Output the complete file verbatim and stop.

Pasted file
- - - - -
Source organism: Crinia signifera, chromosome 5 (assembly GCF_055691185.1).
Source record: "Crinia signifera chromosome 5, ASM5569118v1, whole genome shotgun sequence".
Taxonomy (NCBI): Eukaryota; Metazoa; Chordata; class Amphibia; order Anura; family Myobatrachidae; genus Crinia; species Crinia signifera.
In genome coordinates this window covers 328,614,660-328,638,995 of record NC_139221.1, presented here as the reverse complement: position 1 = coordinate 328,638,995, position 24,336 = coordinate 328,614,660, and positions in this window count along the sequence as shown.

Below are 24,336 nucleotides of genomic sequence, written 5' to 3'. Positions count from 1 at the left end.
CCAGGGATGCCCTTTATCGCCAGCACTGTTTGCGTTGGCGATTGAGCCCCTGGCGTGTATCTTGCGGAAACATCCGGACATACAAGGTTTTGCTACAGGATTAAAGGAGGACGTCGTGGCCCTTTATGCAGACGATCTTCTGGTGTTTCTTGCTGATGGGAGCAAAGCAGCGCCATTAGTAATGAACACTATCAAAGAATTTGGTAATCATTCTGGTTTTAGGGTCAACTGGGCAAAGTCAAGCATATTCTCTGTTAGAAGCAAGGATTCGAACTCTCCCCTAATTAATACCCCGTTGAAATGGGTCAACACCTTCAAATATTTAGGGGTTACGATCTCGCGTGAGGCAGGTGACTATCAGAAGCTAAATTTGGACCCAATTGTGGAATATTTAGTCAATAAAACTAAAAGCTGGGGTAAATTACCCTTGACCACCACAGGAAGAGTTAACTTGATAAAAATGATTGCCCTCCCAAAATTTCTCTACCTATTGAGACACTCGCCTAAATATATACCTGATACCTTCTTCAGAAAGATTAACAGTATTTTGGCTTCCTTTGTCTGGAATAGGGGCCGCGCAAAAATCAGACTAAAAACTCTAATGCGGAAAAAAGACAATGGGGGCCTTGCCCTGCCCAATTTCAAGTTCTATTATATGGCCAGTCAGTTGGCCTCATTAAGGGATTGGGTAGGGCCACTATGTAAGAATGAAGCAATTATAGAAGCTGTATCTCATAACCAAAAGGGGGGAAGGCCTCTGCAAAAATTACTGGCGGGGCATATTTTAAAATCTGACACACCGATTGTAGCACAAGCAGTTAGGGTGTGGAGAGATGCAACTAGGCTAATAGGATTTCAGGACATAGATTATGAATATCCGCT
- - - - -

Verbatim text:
Source organism: Crinia signifera, chromosome 5 (assembly GCF_055691185.1).
Source record: "Crinia signifera chromosome 5, ASM5569118v1, whole genome shotgun sequence".
Taxonomy (NCBI): Eukaryota; Metazoa; Chordata; class Amphibia; order Anura; family Myobatrachidae; genus Crinia; species Crinia signifera.
In genome coordinates this window covers 328,614,660-328,638,995 of record NC_139221.1, presented here as the reverse complement: position 1 = coordinate 328,638,995, position 24,336 = coordinate 328,614,660, and positions in this window count along the sequence as shown.

Below are 24,336 nucleotides of genomic sequence, written 5' to 3'. Positions count from 1 at the left end.
CCAGGGATGCCCTTTATCGCCAGCACTGTTTGCGTTGGCGATTGAGCCCCTGGCGTGTATCTTGCGGAAACATCCGGACATACAAGGTTTTGCTACAGGATTAAAGGAGGACGTCGTGGCCCTTTATGCAGACGATCTTCTGGTGTTTCTTGCTGATGGGAGCAAAGCAGCGCCATTAGTAATGAACACTATCAAAGAATTTGGTAATCATTCTGGTTTTAGGGTCAACTGGGCAAAGTCAAGCATATTCTCTGTTAGAAGCAAGGATTCGAACTCTCCCCTAATTAATACCCCGTTGAAATGGGTCAACACCTTCAAATATTTAGGGGTTACGATCTCGCGTGAGGCAGGTGACTATCAGAAGCTAAATTTGGACCCAATTGTGGAATATTTAGTCAATAAAACTAAAAGCTGGGGTAAATTACCCTTGACCACCACAGGAAGAGTTAACTTGATAAAAATGATTGCCCTCCCAAAATTTCTCTACCTATTGAGACACTCGCCTAAATATATACCTGATACCTTCTTCAGAAAGATTAACAGTATTTTGGCTTCCTTTGTCTGGAATAGGGGCCGCGCAAAAATCAGACTAAAAACTCTAATGCGGAAAAAAGACAATGGGGGCCTTGCCCTGCCCAATTTCAAGTTCTATTATATGGCCAGTCAGTTGGCCTCATTAAGGGATTGGGTAGGGCCACTATGTAAGAATGAAGCAATTATAGAAGCTGTATCTCATAACCAAAAGGGGGGAAGGCCTCTGCAAAAATTACTGGCGGGGCATATTTTAAAATCTGACACACCGATTGTAGCACAAGCAGTTAGGGTGTGGAGAGATGCAACTAGGCTAATAGGATTTCAGGACATAGATTATGAATATCCGCT